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Quote:
Originally Posted by PilotMan View Post
It's an exceptionally odd thing to say, regardless of your political bent. It smacks of searching for publicity, or just deciding, like our current dear leader, that sometimes you just want the spotlight on you.

Agree, it's a stupid take. Instead of playing the reverse victim role, STFU and use the privilege you have to make a positive difference, not just make it about your "white guilt"
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Old 08-10-2019, 03:06 PM   #37
Radii
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Join Date: Jul 2001
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Originally Posted by tarcone View Post
Now this one is interesting. And again, I can only control how I feel, but it seems to me that this is the goal of this white privilege thing (for lack of a better word this early). I feel like Im supposed to feel bad or guilty because of my lot in life.
Empathy and awareness is one thing, but that doesnt seem to be the goal of those with the loudest voices.


On this board at least, I'm sometimes a loud voice. I know I'm really far left at this point and can get very... "passionate" about some things. That said, guilt doesn't serve a purpose here, but understanding and awareness do. None of us here who have had this privilege our entire lives need to feel terrible for that. Making the effort to listen and learn about the experiences and struggles of those who have disadvantages - without feeling the need to go with a "not all white people" or "not all men" response that minimizes their experiences. Teaching your kids to value people for whoever they are, discouraging behavior - even if it seems harmless in a moment - that would make a woman/person of color/LGBTQ individual uncomfortable.

The short of it is that if we listen a little more, make an active effort to understand the experiences of folks who didn't get the same head start we do, we'll find a whole lot of empathy that can just make existence a little bit better for everyone. Anything past that is gravy, but man that's a great start.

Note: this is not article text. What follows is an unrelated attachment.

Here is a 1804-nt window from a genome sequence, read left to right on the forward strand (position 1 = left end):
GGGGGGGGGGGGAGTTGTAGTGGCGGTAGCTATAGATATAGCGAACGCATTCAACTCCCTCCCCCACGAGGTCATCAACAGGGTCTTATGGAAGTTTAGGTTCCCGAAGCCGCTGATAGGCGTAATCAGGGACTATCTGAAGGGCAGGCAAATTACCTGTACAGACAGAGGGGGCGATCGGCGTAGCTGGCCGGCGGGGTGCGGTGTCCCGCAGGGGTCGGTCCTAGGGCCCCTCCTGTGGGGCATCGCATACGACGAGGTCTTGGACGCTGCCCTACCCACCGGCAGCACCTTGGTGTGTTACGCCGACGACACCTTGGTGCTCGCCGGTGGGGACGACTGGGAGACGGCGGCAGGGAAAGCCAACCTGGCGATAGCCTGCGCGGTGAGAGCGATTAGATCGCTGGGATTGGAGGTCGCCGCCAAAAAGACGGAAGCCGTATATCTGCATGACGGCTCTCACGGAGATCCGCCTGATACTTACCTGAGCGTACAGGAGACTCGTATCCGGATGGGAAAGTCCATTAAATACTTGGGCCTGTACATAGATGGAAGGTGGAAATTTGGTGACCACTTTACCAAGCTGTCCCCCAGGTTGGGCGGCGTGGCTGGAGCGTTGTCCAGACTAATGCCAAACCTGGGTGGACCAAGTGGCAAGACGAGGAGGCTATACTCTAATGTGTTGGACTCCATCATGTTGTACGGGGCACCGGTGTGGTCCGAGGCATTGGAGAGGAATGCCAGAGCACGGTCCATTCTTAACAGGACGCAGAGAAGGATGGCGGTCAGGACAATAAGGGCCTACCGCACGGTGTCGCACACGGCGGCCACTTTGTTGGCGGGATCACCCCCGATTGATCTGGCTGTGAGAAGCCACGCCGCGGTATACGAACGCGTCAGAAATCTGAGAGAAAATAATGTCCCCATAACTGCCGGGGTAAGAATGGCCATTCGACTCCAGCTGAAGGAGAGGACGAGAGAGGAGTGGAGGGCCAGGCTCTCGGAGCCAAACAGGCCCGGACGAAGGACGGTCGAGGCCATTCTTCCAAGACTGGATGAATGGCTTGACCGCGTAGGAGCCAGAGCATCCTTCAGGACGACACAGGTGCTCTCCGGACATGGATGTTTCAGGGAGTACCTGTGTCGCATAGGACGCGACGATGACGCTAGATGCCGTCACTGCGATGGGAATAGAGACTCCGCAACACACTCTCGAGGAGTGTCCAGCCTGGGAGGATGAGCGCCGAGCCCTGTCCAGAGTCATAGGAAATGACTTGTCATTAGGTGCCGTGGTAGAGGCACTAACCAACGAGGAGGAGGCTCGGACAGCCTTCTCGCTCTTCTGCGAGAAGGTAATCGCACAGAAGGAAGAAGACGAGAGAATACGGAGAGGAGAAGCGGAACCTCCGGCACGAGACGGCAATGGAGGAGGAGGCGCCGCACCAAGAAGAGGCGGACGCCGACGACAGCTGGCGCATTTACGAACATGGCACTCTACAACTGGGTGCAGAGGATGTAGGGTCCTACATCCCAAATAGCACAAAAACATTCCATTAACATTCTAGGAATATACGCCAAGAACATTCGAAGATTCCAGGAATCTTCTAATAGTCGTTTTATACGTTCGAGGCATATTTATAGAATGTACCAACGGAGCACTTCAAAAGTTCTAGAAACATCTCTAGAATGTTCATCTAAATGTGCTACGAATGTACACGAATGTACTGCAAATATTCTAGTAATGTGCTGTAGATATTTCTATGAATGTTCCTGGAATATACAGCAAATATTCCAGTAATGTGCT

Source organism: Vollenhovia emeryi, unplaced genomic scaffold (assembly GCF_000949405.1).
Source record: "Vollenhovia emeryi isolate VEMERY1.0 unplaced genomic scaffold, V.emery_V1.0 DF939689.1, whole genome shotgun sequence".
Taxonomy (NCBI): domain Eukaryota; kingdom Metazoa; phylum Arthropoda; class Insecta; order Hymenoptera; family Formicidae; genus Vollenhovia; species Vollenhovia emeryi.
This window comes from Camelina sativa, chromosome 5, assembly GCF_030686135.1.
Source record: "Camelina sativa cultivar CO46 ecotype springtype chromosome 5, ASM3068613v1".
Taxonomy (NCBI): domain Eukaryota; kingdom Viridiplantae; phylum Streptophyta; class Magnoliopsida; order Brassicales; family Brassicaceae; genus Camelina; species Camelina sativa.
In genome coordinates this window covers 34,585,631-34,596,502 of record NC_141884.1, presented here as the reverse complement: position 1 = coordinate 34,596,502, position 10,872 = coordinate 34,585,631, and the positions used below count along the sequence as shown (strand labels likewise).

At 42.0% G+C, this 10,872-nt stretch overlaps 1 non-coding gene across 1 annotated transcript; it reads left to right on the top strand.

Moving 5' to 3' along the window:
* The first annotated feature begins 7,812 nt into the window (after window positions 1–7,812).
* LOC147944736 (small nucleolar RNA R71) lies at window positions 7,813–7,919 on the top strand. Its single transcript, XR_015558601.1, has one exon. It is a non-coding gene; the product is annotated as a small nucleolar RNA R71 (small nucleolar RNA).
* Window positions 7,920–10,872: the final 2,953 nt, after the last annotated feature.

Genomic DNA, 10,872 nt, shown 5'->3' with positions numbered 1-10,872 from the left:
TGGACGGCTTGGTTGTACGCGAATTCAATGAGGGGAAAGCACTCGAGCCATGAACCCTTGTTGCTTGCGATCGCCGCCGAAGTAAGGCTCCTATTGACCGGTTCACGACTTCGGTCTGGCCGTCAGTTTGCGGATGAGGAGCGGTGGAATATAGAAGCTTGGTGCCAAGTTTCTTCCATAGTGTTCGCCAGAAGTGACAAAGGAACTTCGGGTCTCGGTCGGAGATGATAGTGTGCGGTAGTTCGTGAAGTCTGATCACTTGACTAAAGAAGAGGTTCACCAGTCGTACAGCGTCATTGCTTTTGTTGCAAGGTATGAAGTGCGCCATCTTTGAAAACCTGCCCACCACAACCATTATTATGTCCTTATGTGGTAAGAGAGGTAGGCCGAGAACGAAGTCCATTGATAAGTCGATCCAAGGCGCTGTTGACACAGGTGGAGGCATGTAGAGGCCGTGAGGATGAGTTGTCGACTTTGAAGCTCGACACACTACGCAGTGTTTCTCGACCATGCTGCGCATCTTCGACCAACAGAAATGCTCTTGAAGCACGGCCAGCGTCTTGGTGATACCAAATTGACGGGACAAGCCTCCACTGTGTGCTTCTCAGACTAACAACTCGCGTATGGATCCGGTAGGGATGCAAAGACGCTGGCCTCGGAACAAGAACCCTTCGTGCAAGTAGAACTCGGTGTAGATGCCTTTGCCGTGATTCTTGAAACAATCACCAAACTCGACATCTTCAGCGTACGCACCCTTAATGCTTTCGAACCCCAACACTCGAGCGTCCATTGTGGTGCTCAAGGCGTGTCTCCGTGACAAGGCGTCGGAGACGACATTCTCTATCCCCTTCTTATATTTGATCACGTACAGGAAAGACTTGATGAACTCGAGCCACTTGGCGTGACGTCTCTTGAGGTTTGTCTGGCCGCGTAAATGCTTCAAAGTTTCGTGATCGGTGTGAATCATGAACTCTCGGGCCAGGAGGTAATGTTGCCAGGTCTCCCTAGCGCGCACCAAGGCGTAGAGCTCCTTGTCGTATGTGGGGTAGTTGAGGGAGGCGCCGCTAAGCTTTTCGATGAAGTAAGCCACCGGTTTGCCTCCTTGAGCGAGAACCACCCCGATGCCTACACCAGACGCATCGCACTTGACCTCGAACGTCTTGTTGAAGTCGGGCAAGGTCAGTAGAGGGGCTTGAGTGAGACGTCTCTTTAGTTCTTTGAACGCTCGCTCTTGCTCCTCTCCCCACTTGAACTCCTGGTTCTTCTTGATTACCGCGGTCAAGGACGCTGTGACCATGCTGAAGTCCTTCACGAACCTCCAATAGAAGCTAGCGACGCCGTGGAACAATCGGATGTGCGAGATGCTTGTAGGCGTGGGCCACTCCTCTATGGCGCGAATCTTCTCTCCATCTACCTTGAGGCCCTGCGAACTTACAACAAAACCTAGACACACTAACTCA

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Old 08-11-2019, 07:42 AM   #38
GrantDawg
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Join Date: Nov 2000
Location: Covington, Ga.
Quote:
Originally Posted by Radii View Post
On this board at least, I'm sometimes a loud voice. I know I'm really far left at this point and can get very... "passionate" about some things. That said, guilt doesn't serve a purpose here, but understanding and awareness do. None of us here who have had this privilege our entire lives need to feel terrible for that. Making the effort to listen and learn about the experiences and struggles of those who have disadvantages - without feeling the need to go with a "not all white people" or "not all men" response that minimizes their experiences. Teaching your kids to value people for whoever they are, discouraging behavior - even if it seems harmless in a moment - that would make a woman/person of color/LGBTQ individual uncomfortable.

The short of it is that if we listen a little more, make an active effort to understand the experiences of folks who didn't get the same head start we do, we'll find a whole lot of empathy that can just make existence a little bit better for everyone. Anything past that is gravy, but man that's a great start.


Well put. I was listening to a podcast the other day that was an interview with a former mayor of somewhere. This lady was focused what do about your "whiteness." The poor interviewer talked about being white like a disease that she feels great shame for. That is just too far. It is like there is only white supremacy and white shame, nothing but extremes. Recognizing white privileged doesn't equal self-flagellation. As Radii said, it is being empathetic, and recognizing a need for social and systematic change.

Last edited by GrantDawg : 08-11-2019 at 07:43 AM.